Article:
Jim and Jo Stanko’s ranch, near Steamboat Springs, has been in the family since 1907. Their love for their land is evident. Jim cites the ranch’s centennial anniversary as one of the greatest accomplishments of his life.
The Stanko Ranch is a small (in ranching terms) centennial ranch located just west of the town of Steamboat Springs. We manage a little over 2,000 acres which are contiguous. We have both hay ground and range (pasture). We manage range for our cattle in the summer and raise hay to feed our cattle in the winter. We have cows and bulls which produce the calves which we sell in the fall. This segment of the process of producing meat for your table is called a cow/calf business.
With the development of technology, we are truly a mom and pop ranch. My husband and I manage all of the work involved in managing, producing and harvesting feed for our cattle; taking care of all the animals except for our consulting veterinarian for animal health issues.
Because we have extremes in weather our days are very different in summer and winter. A typical winter day begins with going out and chopping as much as six inches of ice from water sources for our horses, bulls, and multiple places for the cows. Depending on how cold the temperature is, this must be done anywhere from one to three times a day. The next few hours are spent shoveling or plowing snow. The corrals must be kept plowed out in case they are needed; all feed trails must be plowed so we can reach all of the animals, the lanes and yard must be plowed just so we can get in or out. The roof of every building must have the snow shoveled off so they won't collapse due to the weight of the snow. In the late afternoon, we feed the cattle so that they will be burning calories and generating heat during the coldest part of the day. If it is extremely cold, the cattle are fed full feeding multiple times a day.
A typical summer day begins in the early morning before the breeze starts. This is when one of us goes out to spray weeds which makes sure that the chemicals only go on the weeds and not anywhere else and the other one goes out to repair fences. Due to the amount of snow we get, every inch of fence must be inspected and repaired. In addition, the wildlife tends to walk through fences so the routes that they take must be inspected and repaired routinely. Around 11 AM, when the dew had gone off the hay, we both head to the hay field. One of us is responsible for cutting and stacking while the other rakes and bales. At night, when the dew moves in, usually a round dusk, we return to the house to complete chores, repair and get the equipment ready for the next day.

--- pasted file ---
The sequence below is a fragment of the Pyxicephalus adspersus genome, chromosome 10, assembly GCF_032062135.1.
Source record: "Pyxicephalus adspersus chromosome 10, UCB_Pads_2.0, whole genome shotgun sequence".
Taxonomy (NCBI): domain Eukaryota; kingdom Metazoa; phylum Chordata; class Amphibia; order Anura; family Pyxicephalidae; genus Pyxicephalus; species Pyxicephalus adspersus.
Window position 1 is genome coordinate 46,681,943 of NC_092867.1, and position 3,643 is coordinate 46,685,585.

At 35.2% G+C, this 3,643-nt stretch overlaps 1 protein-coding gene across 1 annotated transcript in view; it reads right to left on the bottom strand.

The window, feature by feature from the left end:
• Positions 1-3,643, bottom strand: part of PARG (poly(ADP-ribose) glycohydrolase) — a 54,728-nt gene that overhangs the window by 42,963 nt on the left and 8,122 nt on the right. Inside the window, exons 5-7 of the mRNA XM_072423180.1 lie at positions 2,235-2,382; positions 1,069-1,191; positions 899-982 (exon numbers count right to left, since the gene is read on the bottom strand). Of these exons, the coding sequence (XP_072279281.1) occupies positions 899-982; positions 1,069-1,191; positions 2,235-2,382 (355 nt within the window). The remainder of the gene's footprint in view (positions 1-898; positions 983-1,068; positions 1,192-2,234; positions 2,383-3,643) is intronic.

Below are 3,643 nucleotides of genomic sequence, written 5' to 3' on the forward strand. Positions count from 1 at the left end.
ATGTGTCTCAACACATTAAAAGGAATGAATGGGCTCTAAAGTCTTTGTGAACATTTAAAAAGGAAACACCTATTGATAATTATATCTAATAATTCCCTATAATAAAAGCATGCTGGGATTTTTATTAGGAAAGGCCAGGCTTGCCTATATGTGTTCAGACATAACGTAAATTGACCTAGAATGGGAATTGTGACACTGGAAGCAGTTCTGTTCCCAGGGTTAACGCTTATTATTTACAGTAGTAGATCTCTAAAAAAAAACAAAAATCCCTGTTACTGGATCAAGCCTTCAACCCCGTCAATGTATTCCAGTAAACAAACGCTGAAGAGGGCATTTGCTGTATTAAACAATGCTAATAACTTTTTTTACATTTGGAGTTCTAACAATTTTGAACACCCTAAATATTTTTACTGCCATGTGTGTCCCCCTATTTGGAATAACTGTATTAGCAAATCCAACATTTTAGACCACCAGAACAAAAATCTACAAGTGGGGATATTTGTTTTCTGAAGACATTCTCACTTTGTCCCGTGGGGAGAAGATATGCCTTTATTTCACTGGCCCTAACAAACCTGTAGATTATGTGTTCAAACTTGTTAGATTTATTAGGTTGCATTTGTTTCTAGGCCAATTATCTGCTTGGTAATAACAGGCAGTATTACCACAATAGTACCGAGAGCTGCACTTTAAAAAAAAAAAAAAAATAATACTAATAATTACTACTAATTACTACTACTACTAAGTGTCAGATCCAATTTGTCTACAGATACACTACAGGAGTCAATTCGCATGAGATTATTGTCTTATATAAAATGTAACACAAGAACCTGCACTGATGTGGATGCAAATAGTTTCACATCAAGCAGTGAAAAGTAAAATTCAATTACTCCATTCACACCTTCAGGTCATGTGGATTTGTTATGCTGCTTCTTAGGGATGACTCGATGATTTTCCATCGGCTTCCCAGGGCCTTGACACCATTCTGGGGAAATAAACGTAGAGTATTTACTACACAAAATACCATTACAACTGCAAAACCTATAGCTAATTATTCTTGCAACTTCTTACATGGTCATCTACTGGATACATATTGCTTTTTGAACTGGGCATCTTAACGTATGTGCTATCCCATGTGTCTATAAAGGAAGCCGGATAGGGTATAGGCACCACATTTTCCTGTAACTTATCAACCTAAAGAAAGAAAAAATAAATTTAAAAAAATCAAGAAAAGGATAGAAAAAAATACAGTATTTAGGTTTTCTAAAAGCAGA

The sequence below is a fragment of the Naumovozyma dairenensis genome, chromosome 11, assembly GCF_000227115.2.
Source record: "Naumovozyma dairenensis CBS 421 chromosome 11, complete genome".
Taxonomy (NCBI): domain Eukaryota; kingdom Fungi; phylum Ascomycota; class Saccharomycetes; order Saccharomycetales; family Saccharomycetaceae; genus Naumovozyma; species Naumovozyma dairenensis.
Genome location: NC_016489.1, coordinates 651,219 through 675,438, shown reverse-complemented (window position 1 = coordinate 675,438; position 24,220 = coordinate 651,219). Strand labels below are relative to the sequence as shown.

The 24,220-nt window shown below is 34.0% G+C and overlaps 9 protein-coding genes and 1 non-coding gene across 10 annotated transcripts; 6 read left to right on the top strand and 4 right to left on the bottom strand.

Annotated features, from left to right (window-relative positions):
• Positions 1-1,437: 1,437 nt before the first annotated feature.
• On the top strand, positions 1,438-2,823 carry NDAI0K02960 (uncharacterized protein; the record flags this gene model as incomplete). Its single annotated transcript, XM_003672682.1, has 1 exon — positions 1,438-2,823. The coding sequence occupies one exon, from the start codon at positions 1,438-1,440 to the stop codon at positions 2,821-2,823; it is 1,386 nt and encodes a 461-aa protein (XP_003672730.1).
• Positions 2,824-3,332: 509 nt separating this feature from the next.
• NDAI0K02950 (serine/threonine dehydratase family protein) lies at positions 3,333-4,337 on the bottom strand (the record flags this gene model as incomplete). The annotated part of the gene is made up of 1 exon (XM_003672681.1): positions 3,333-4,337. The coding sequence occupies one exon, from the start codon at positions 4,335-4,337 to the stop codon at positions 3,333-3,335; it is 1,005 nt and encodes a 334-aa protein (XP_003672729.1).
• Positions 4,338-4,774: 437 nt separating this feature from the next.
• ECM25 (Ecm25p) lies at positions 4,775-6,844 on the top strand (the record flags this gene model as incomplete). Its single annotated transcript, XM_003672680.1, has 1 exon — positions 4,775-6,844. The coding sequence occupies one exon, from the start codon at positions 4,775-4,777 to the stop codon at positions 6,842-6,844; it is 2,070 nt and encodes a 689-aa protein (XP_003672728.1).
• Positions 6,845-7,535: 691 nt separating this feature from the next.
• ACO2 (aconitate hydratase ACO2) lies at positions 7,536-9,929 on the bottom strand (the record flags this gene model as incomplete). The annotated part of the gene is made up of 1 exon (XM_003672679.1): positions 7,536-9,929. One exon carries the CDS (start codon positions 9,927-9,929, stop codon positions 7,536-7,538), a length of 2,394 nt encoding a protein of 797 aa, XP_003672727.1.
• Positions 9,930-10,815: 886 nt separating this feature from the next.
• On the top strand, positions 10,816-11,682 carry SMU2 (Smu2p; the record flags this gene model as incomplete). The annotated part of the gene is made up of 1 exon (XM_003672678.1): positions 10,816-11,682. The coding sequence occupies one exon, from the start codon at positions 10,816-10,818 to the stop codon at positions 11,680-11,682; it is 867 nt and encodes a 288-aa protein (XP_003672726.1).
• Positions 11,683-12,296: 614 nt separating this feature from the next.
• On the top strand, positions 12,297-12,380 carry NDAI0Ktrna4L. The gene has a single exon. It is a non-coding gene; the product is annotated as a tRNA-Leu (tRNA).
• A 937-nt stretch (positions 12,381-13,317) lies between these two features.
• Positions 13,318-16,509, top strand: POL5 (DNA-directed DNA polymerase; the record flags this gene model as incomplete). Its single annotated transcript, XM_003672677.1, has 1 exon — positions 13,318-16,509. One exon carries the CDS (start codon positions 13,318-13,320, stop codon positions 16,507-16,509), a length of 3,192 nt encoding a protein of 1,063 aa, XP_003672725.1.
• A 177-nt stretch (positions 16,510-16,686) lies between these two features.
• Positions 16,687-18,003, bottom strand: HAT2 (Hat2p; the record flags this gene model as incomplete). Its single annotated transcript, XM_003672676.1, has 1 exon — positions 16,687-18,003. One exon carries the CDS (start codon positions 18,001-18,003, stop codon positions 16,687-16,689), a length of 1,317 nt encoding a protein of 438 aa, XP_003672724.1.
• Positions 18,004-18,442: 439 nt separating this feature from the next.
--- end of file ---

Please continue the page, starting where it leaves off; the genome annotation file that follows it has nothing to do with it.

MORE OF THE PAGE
What is your favorite part about being in the cattle business?
We love the fact that we go outside everyday and work with animals, nature, each other in this beautiful place. We love working with people who are in agriculture; raising our child to become a responsible, contributing member of society who recognizes and lives with a strong work ethic and altruistic values. We really love the fact that our work helps to fill not a want but a need for our neighbors, community, state, country and world; safe and nutritious food.
Providing affordable food while making enough money to meet expenses and provide enough profit to keep or encourage younger people to stay in or become part of the process, especially in light of the rising prices due to high demand for our main resources; land and water.
Helping the general public understand the impact that their food choices has not only on their lives but on the lives of the people who produce that food; the fabric of food is produced not by huge industrial entity but groups of people, both large and small, that are interwoven to set that food on their table.
Having people realize and appreciate how much heart, work, and love actually goes into the production of something which most take for granted; plentiful, healthy food.
As the population grows, all of us, those who produce and those who consume, must become more efficient. Producers are going to have to provide more using less resources and consumers are going to have to be less wasteful.
Grandson Justin with his bucket calf at school sharing information about ranching and caring for animals.
Steamboat Springs has a very short summer growing season with green grasses harvested to be used for hay in the winter.
The Stanko Ranch was recognized for their conservation efforts with the Leopold Conservation Award in 2010.
Cows are bred and calves are born and raised every year on cow-calf farms and ranches, spending time grazing on grass pastures within sight of their mothers.